Back to the Drawing Board
For people on the academic calendar, resolutions tend to be undertaken in the summer months rather than at the start of the new year in January. This summer I am picking up a pencil and rethinking my relationship to visual communication with a resolution to spend more time in the weeks to come drawing. I would urge others in the DML community to try to do the same. To prepare myself for this task, I’ve bought some sketchbooks and pencils for the first time in decades. Of course, this activity feels strange to hands that have spent so much time at a mouse and keyboard as their primary tools for thinking.
With the rise of new mass-market tablet devices, such as the Apple iPad, I suppose more computer users might find themselves similarly urged to do more sketching by the availability of new interfaces for drawing. Some classrooms with the resources to spend on novel gadgets are following the lead of the consumer electronics industry, as children begin to do line drawings and color in outlines with their expensive sleek new digital devices. But for me the haptic experience of using a stylus or touch screen is certainly different from working with the traditional implements of drawing. Furthermore, the challenge of trying to reacquire manual dexterity in the digital age might be nothing compared to the difficulties of overcoming the social prohibitions on visual communication in learning environments.
In other words, most kids doodle, but as they get older they learn not to, in response to sanctions from their teachers about drawing during class. Doodling is considered counterproductive and a sign of distraction or subversive behavior that needs to be disciplined. Much as using online social networks during learning time has been highlighted during our current “distraction panic,” even though wired learners may be also building relationships with online affinity groups that could have lifelong benefits in a networked world, using a writing implement for conceptualizing ideas or communicating with others visually without written text could give young doodlers certain advantages.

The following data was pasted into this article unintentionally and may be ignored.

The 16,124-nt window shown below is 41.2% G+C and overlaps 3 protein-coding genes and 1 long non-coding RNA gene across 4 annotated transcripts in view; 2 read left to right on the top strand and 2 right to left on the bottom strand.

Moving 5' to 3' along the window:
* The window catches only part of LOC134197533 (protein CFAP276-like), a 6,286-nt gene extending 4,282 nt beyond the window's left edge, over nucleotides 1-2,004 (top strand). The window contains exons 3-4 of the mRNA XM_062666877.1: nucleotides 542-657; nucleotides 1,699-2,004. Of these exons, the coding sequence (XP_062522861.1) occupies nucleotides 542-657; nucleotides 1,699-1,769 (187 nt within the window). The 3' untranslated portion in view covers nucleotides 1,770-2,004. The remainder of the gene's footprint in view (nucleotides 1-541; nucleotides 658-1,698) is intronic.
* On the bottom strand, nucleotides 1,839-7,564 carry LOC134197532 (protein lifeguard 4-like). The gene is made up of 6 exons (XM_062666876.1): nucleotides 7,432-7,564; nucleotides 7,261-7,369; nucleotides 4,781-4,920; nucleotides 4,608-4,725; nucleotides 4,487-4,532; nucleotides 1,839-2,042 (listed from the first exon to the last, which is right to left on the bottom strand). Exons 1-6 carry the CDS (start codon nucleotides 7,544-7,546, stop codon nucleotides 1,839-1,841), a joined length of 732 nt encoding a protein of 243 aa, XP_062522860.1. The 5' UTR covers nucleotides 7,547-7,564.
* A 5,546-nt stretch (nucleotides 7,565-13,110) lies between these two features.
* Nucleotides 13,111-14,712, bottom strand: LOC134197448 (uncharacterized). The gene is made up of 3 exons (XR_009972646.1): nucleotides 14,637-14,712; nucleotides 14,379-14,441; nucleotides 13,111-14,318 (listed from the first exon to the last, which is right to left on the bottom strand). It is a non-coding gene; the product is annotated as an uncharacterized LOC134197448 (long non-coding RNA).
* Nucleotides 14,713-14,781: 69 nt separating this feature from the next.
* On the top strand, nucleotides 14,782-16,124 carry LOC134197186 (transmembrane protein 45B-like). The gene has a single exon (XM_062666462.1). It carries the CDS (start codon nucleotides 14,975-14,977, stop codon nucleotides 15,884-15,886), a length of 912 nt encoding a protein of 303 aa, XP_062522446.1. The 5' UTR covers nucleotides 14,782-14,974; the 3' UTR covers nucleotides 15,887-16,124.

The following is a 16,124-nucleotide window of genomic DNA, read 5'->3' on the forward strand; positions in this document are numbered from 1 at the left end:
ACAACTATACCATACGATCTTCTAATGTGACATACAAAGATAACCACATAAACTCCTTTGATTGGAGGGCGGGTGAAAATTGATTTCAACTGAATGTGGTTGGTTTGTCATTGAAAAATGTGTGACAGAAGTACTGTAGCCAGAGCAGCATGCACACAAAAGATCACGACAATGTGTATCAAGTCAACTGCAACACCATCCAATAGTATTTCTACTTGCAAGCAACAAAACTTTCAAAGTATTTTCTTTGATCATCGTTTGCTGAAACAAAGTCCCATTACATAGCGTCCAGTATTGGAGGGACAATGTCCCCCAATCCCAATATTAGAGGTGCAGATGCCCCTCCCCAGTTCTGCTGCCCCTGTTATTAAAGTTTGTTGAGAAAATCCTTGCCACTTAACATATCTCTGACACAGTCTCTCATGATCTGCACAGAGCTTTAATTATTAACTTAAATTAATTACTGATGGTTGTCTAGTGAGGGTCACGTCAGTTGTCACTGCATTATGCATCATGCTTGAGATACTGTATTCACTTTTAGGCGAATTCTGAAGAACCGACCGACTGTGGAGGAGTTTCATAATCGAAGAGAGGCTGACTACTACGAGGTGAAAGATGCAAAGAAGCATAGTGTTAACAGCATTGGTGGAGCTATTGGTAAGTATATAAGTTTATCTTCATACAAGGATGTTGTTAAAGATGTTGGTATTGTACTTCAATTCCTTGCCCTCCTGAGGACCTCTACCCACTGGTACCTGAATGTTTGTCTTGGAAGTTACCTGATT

As interviews with Trebor Scholz and Wayne Yang in this blog have shown, creating work for the paper page isn't necessarily inconsistent with the goals of digital media and learning to think about new literacies critically.
In my own case, I find myself back at the drawing board for a number of personal reasons that might be relevant to the experiences of other learners.
First, I recently agreed to contribute a piece to the hand-made zine on Critically-Engaged Making that is being edited by Garnet Hertz in which hand-drawn work is explicitly being solicited. Hertz is an LA-area hacktivist and tinkerer who is active at Machine Project and who is seeking submissions with “something useful to say about maker/DIY/hacker culture, critical design, craft, experimental electronic art or critical technical practice.”
Second, I am one of thousands taking the open online Stanford course on human-computer interaction (HCI) being taught by Professor Scott Klemmer. Klemmer considers producing storyboards to be critical to learning to think creatively and skeptically about design issues and to see the whole scene of social interaction around computing in ways that capture people’s motivations, values, and goals. Klemmer urges his online students to become less inhibited about their drawing skills, and he even argues that “bad drawing” can be an “asset,” because it encourages others to focus on the ideas being communicated rather than “pretty pictures.” Klemmer teaches the technique of drawing simplified “star people” that he learned from Bill Verplank, and he also shows compelling illustrations made with stick figures.
Finally, I have been thinking about “Taking Comics Seriously” in connection with collaborating with my writing partner Jonathan Alexander and the artists of Big Time Attic as we prepare the manuscript of Understanding Rhetoric: A Graphic Guide to Writing, which will appear as a comic book next year. Like many in the DML community, including Henry Jenkins, I am interested in making connections between fan learning and formal learning by looking at visual culture. On a less abstract level, feeling comfortable with drawing would probably save a lot of time as I struggle to explain ideas to the artists, since a few strokes might communicate more effectively than several lines of verbal instructions.
Banner image credit: Yagan Kiely http://www.flickr.com/photos/yagankiely/5704387034/